Can i haz? Part 3: extending the Has pattern
In this post we’ll see how some algebraic considerations help us to discover one more pattern useful with
MonadError (and a
Generic implementation thereof), and we’ll also update our
Has class with one more method that brings it closer to something lens-like and makes it useful with writable environments like
Inverting the arrows
Given some structure, a true algebraist (which I’m not by any means) always wonders what happens if one turns the arrows in that struсture, obtaining a categorical dual.
In this particular case we have a single arrow
extract in the structure
Let’s invert it and prepend
You might already have an intuition about what
CoHas might be, but let’s proceed turning the arrows based on pure formalism for now.
Combine are boring and have no good applicable structure, so we leave them as is.
Search, on the other hand, is more interesting. Recall the definition we used when we built the generic implementation for
Note the next-to-last case, which mentions
f :*: g. The dual of a product is a sum, so the object dual to
Search would be:
GCoHas follows the same pattern:
And so do the instances:
instance GCoHas 'Here corecord (K1 i corecord) where gcoextract _ = K1 instance GCoHas path copart corecord => GCoHas path copart (M1 i t corecord) where gcoextract proxy = M1 . gcoextract proxy instance GCoHas path copart l => GCoHas ('L path) copart (l :+: r) where gcoextract _ = L1 . gcoextract (Proxy :: Proxy path) instance GCoHas path copart r => GCoHas ('R path) copart (l :+: r) where gcoextract _ = R1 . gcoextract (Proxy :: Proxy path)
Note that nothing happens with the position of
Proxy here, which totally makes sense:
Proxy is only used as a hint to the type checker to help deducing the right type, and it doesn’t bear any deep semantics within the structure we’re considering.
The implementation of the type class is obvious given the above:
Now let’s think about the meanings.
recordis some product type,
corecordis dual to it, so it’s some sum type. Indeed,
summight be a better name for it.
partis a field in the
copartis dual to it, so it’s one of the options in the
optionmight be a better name for it.
recordand produces a
coextract, on the other hand, takes
optionand produces a
sum. One obvious interpretation (that also follows the implementation) is that
coextractjust creates a value of the
sumtype given one of the
injectmight be a better name for it.
So, to sum it up:
CoHas option sum means that we can
inject values of type
option into the
sum type. We have
Either as a prime example:
l is not the same as
r, we can create
Either l r out of
l (and out of
r, of course) via the
CoHas class and its
Yes, we also have the same type safety and soundness guarantees: this
CoHas option sum is derivable (via
Generics) iff there is one and only one way to construct
sum set to the
option. So, for example, the following won’t work:
CoHas be useful? One might consider
MonadReader r m, Has FooEnv r to denote that the environment
r contains a value of type
FooEnv. Similarly we might write
MonadError e m, CoHas FooErr e to denote that the error context could be used to report about errors of type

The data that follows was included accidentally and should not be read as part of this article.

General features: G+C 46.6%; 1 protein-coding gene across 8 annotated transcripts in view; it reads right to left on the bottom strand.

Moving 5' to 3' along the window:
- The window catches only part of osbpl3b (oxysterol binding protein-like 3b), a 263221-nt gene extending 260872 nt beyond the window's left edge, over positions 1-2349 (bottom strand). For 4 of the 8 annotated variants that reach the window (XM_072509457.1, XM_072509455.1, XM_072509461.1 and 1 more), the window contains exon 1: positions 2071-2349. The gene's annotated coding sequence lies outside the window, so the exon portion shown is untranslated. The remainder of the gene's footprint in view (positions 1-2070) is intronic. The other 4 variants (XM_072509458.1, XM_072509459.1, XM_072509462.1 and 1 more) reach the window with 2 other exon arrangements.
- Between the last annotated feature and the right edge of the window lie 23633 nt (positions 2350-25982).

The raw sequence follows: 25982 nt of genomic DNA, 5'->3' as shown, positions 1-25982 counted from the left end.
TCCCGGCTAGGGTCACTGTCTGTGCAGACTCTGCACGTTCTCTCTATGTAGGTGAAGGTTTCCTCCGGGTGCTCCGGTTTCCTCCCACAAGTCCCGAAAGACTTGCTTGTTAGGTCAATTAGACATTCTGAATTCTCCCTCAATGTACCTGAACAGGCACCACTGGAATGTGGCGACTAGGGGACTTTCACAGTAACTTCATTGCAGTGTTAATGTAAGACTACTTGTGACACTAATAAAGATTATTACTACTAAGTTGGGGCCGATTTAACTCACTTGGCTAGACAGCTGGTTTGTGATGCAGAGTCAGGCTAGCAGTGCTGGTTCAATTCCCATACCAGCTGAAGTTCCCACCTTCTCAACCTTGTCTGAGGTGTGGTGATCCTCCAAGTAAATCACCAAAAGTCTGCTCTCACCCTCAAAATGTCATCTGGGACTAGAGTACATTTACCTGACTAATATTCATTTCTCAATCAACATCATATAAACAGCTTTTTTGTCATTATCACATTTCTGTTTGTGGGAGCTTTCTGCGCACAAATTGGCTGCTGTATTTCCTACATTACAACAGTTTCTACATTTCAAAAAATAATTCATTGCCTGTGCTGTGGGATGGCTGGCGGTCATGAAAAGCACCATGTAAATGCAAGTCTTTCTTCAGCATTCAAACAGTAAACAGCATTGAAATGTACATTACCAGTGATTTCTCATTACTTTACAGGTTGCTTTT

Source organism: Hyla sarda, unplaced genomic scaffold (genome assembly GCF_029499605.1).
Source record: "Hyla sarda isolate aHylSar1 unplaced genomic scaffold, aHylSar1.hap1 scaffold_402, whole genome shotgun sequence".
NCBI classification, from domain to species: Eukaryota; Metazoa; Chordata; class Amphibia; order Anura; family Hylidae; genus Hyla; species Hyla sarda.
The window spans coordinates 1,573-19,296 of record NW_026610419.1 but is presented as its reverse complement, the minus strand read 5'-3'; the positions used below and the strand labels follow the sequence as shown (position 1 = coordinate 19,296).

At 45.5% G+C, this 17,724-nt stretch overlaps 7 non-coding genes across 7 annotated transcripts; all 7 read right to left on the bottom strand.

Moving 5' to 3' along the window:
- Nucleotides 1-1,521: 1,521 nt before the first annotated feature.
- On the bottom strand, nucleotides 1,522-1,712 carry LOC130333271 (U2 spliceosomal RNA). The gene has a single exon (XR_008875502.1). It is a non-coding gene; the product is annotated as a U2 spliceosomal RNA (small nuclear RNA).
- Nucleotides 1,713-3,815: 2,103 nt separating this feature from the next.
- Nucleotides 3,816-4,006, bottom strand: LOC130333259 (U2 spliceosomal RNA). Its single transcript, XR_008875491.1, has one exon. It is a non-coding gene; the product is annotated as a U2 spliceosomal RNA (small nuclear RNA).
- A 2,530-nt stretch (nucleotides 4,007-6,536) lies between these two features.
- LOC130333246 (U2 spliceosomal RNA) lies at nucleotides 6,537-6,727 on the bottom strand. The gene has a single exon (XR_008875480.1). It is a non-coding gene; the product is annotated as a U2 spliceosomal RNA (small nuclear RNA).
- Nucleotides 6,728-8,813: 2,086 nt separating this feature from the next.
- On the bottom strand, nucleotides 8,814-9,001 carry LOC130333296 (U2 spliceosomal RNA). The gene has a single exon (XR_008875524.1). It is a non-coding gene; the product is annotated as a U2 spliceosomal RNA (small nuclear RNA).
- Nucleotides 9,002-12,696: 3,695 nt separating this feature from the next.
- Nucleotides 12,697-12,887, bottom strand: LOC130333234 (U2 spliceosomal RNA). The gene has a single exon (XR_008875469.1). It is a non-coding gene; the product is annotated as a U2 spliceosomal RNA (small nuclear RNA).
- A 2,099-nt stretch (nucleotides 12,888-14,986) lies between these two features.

This again might help modularity: assume our good old modules we considered earlier (the DB layer, the web server and the cron scheduler) might each report an error of their own type. Then we could have an application-level error type
that could be used to collect errors from all of the components, just as we used
AppConfig to provide the configuration for all of the components at once.
Bottom line: using purely algebraic considerations, we arrived at yet another useful (and free, in a sense) generalization of our approach!
Alright, back to the
We’ve learned how to extract the values of some type
part out of a
record containing them. What else can we do?
Let’s say we have a function
f :: part -> part. Then we can obtain a function transforming
records “for free”, merely by applying
f to the
part contained in the
If you’re familiar with the concept of the lenses, you’ve quite likely noticed that
update paired with
extract essentially allows defining one’s own lenses, and this is not a coincidence, but we will not delve too deep into that.
Anyway, after all our exercises with
coextract the generic code for
update is a routine.
First we add the
gupdate method to the
GHas helper class. The only real difference is that we get the generic representation back as opposed to a “real” type for
Then we add the implementation of
gupdate to the instances of
GHas we already had, keeping in mind we should produce the appropriate
instance GHas 'Here rec (K1 i rec) where ... gupdate _ f (K1 x) = K1 $ f x instance GHas path part record => GHas path part (M1 i t record) where ... gupdate proxy f (M1 x) = M1 (gupdate proxy f x) instance GHas path part l => GHas ('L path) part (l :*: r) where ... gupdate _ f (l :*: r) = gupdate (Proxy :: Proxy path) f l :*: r instance GHas path part r => GHas ('R path) part (l :*: r) where ... gupdate _ f (l :*: r) = l :*: gupdate (Proxy :: Proxy path) f r
Our final step is to add the corresponding
update method to
Has and write a default implementation for it:
And that’s it! Easy-peasy.
extract has a nice use with
MonadReader: we replace
MonadReader Foo m with
(MonadReader r m, Has Foo r) and use
extract appropriately in the bodies of the corresponding functions. What uses does
Not much with
MonadReader, but there is a very similar monad that supports modifications:
MonadState. So, now instead of
MonadState FooState m we also write
(MonadState s m, Has FooState s), obtaining nice composable and reusable stateful functions!
What we’ve achieved is basically a generalizaton of the
Has pattern to writable environments!
It’s also tempting to reverse the arrows once again and seeing what happens with
update, but that requires some less trivial math, so we’ll leave that out for another post. Stay tuned!